Freenet is cool and all, and has a surprising amount of decent p2p on it even for those of us who don't wanna touch kids, but it's slow as fuck unless you can give it about a TB of monthly bandwidth, not to mention the thing is written in fucking Java...that bastion of security and efficiency.

Fuck bittorrent sync. Bittorrent inc is run by ass kissing douchebags. utorrent 2.2.1 for life bitches!!!

Re:Pretty nice long article (0)

Anonymous Coward | about a year ago | (#45428069)

Three minutes on the forums confirms that ONESWARM IS DEAD and has been for at least a year.

Freenet it is, then. Unless someone can make DC++ work over i2p, which would give us the ability to self police at the hub level.

Re:Pretty nice long article (1)

Pichu0102 (916292) | about a year ago | (#45428941)

There's a nice program out there called Retroshare that is essentially DC++ with friend to friend encrypted connections, along with a slew of other features. Two people share their PGP public keys with each other, connect, and choose what files they want to share, and with who they want to share them. It's very nice, but not many people I know use it.

Thx BFF timothy (0)

Anonymous Coward | about a year ago | (#45425402)

Read on for the rest.

Thanks for the heads-up, timothy. All the years I've been here I just stopped at the summary.

Re:Thx BFF timothy (0)

Anonymous Coward | about a year ago | (#45426022)

I didn't even get to the summary. I got to 'Bennett Haselwhatever' and came to the comments for the flamewar.

THESE ARE PAEDOS SO WHO GIVES A FUCK !! (-1)

Anonymous Coward | about a year ago | (#45425422)

O, right, /. does !!

Re:THESE ARE PAEDOS SO WHO GIVES A FUCK !! (0)

Anonymous Coward | about a year ago | (#45425806)

edonkey/Emule used to be the big thing before torrents came along and was kept for direct peer to peer transfers (including these nefarious ones) long after the music &movie hunters ran to other more popular transmission mediums.

As to the original theme of the post. There is already something that does this sort of thing, Tor. Though from what I've heard it does a less than fantastic job with torrent style file sharing as it isn't exactly intended for that use. So I can understand the desire for an alternate method of transmission.

Further to that if there is a new version of torrent/emule distribution that catches on "because it's the new & untraceable way to share" despite poor execution of the distribution of connections, then there are going to be a lot of unfortunate & unaware people caught up in the middle of any future prosecution mess. I for one can say "good luck with that" as there no way in hell that I am even going to consider running a program that re-routes other peoples packets if there is a chance of that sort of data passing through my link and leaving me potentially liable for their mis-deeds.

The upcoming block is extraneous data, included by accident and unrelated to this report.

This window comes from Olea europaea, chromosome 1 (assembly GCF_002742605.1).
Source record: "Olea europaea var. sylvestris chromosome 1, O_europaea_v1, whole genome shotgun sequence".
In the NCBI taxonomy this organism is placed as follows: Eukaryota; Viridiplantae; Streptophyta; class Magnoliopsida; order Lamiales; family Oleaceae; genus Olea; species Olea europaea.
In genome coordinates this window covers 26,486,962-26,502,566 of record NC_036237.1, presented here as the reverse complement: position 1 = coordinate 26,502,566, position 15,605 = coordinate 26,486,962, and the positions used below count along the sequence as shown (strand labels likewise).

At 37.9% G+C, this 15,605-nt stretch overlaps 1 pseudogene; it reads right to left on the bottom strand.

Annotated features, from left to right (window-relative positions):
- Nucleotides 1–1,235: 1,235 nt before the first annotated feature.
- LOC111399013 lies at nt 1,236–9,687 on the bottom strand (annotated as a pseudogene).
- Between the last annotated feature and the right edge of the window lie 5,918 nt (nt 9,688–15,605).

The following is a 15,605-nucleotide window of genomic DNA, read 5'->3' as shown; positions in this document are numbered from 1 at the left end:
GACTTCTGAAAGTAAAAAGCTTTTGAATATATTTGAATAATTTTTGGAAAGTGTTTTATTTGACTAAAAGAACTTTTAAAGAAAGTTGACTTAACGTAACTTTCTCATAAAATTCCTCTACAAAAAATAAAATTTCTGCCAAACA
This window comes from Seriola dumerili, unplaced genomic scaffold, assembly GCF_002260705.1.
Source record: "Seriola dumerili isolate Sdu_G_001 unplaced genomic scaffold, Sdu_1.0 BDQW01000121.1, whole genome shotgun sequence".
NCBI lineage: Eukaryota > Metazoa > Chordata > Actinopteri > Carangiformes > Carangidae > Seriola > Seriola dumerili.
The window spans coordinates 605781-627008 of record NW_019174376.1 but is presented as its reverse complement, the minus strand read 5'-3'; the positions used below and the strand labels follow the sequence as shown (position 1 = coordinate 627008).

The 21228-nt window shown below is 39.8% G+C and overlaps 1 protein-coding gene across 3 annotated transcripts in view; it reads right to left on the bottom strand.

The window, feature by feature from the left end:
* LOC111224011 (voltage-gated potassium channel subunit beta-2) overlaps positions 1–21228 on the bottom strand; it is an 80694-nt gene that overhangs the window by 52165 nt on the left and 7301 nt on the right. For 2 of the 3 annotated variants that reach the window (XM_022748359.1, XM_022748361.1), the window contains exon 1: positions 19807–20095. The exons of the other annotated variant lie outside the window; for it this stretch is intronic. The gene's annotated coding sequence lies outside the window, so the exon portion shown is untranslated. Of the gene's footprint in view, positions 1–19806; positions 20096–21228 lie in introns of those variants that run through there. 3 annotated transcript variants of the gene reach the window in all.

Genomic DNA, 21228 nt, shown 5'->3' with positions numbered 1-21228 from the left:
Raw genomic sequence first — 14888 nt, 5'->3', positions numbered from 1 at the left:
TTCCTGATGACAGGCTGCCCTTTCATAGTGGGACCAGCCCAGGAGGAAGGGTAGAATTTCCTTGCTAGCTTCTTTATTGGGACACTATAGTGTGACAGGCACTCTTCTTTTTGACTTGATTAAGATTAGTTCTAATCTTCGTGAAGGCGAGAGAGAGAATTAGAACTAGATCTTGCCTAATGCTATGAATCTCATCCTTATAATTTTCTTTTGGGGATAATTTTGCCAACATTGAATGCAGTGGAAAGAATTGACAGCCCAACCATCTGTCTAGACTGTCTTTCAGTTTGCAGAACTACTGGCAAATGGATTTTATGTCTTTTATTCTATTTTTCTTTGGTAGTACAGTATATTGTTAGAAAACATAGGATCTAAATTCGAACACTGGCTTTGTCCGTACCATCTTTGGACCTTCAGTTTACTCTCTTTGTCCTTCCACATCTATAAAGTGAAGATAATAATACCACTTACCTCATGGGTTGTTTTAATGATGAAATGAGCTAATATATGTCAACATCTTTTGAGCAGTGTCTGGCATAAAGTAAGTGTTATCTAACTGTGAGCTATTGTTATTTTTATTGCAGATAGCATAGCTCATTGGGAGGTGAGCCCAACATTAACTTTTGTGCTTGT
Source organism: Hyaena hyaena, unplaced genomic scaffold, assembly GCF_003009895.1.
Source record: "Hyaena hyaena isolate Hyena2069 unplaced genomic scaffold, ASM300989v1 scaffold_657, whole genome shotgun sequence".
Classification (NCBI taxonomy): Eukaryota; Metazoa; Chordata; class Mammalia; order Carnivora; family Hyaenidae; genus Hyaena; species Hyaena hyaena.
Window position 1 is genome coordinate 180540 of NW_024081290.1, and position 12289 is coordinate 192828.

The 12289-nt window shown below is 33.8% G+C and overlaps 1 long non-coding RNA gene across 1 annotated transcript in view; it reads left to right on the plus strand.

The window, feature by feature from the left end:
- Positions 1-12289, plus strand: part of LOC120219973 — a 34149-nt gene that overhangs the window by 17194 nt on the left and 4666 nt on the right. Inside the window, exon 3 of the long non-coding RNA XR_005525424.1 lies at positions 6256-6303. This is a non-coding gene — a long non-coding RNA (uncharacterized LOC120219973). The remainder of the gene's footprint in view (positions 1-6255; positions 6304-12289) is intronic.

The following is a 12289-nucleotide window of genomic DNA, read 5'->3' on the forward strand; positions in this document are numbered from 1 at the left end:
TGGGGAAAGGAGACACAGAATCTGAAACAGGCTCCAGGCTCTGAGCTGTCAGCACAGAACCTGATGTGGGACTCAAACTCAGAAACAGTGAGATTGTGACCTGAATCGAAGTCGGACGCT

I've seen some extremely dodgy file names when using emule which I've happily never been curious enough to attempt a download of. Then again I've found a LOT of neat stuff (predominantly software) on those networks that I couldn't find anywhere else. So this concept like any other has it's uses, both for good & bad.

Re:THESE ARE PAEDOS SO WHO GIVES A FUCK !! (1)

mlts (1038732) | about a year ago | (#45426008)

We have encountered exactly this situation with TOR. TOR is quite cool to use, but there is a big difference between using it versus running an exit node.

It would be the same with a P2P program. If a couple nodes are brutally made examples of with criminal/civil actions due to other people's stuff coming out, said program will end up completely disused.

Re:THESE ARE PAEDOS SO WHO GIVES A FUCK !! (0)

Anonymous Coward | about a year ago | (#45428021)

Today it's the pedos. Tomorrow it might be anybody who shares something that casts the government in a light they don't care for.

Welcome to the slippery slope, my useful idiot friend.

Good luck with that... (0)

Anonymous Coward | about a year ago | (#45425430)

Here in the US, the courts have already decided that one's IP address is that person (thus convictions for CP possession even though there is none present, many RIAA/MPAA wins against defendants, etc.)

Just an open Wi-Fi access point can get one arrested and thrown into a PMITA prison (and due to the crime, maximum security classification.)

Re:Good luck with that... (1)

fluffythedestroyer (2586259) | about a year ago | (#45425518)

unless it's different with ISP but a computer received that IP from the dhcp pool, so to the ISP's view, it belongs to the ISP and not the person since the ISP pays for the IP address and they "lend" that "service" to their customers. If the MPAA says anything different, then they need a cisco network course to be honest. What I just said is just simple logic and anyone with an ounce of knowledge in networks will probably say I'm at least right (or half right cause /. loves to argue lol).

Re:Good luck with that... (0)

Anonymous Coward | about a year ago | (#45426064)

Do the ISPs actually 'own' the IP addresses though? I think that changed at some point. If you got your IP address range prior to a certain date you might be able to claim you own it. However after a certain date there were rules and an organization to manage issuance of IP addresses ranges. The end user in the same way is temporarily in control of that IP address. In a sense they 'own' it no more or less than how your ISP owns your IP address.